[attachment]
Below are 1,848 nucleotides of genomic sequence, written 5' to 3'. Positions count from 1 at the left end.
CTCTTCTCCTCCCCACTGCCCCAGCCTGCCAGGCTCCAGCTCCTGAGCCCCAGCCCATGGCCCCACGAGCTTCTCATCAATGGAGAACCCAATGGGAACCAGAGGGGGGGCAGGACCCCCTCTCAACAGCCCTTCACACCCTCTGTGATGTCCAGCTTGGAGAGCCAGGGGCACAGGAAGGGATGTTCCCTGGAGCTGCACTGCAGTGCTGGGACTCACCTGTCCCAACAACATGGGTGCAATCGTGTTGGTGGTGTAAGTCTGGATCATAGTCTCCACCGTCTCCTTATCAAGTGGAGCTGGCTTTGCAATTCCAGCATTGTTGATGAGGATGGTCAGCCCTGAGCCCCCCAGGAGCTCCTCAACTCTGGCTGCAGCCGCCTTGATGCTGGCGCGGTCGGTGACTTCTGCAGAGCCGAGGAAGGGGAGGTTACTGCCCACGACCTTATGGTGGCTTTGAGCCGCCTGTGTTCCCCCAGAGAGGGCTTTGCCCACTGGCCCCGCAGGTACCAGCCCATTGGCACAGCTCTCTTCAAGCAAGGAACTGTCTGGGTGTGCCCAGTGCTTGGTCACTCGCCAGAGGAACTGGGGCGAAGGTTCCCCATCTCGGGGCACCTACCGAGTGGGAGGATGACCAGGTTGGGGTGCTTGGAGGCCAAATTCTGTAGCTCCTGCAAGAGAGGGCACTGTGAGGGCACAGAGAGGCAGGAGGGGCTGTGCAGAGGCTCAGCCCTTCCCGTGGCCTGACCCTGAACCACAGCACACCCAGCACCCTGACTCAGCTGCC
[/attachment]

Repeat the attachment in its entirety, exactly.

Below are 1,848 nucleotides of genomic sequence, written 5' to 3'. Positions count from 1 at the left end.
CTCTTCTCCTCCCCACTGCCCCAGCCTGCCAGGCTCCAGCTCCTGAGCCCCAGCCCATGGCCCCACGAGCTTCTCATCAATGGAGAACCCAATGGGAACCAGAGGGGGGGCAGGACCCCCTCTCAACAGCCCTTCACACCCTCTGTGATGTCCAGCTTGGAGAGCCAGGGGCACAGGAAGGGATGTTCCCTGGAGCTGCACTGCAGTGCTGGGACTCACCTGTCCCAACAACATGGGTGCAATCGTGTTGGTGGTGTAAGTCTGGATCATAGTCTCCACCGTCTCCTTATCAAGTGGAGCTGGCTTTGCAATTCCAGCATTGTTGATGAGGATGGTCAGCCCTGAGCCCCCCAGGAGCTCCTCAACTCTGGCTGCAGCCGCCTTGATGCTGGCGCGGTCGGTGACTTCTGCAGAGCCGAGGAAGGGGAGGTTACTGCCCACGACCTTATGGTGGCTTTGAGCCGCCTGTGTTCCCCCAGAGAGGGCTTTGCCCACTGGCCCCGCAGGTACCAGCCCATTGGCACAGCTCTCTTCAAGCAAGGAACTGTCTGGGTGTGCCCAGTGCTTGGTCACTCGCCAGAGGAACTGGGGCGAAGGTTCCCCATCTCGGGGCACCTACCGAGTGGGAGGATGACCAGGTTGGGGTGCTTGGAGGCCAAATTCTGTAGCTCCTGCAAGAGAGGGCACTGTGAGGGCACAGAGAGGCAGGAGGGGCTGTGCAGAGGCTCAGCCCTTCCCGTGGCCTGACCCTGAACCACAGCACACCCAGCACCCTGACTCAGCTGCC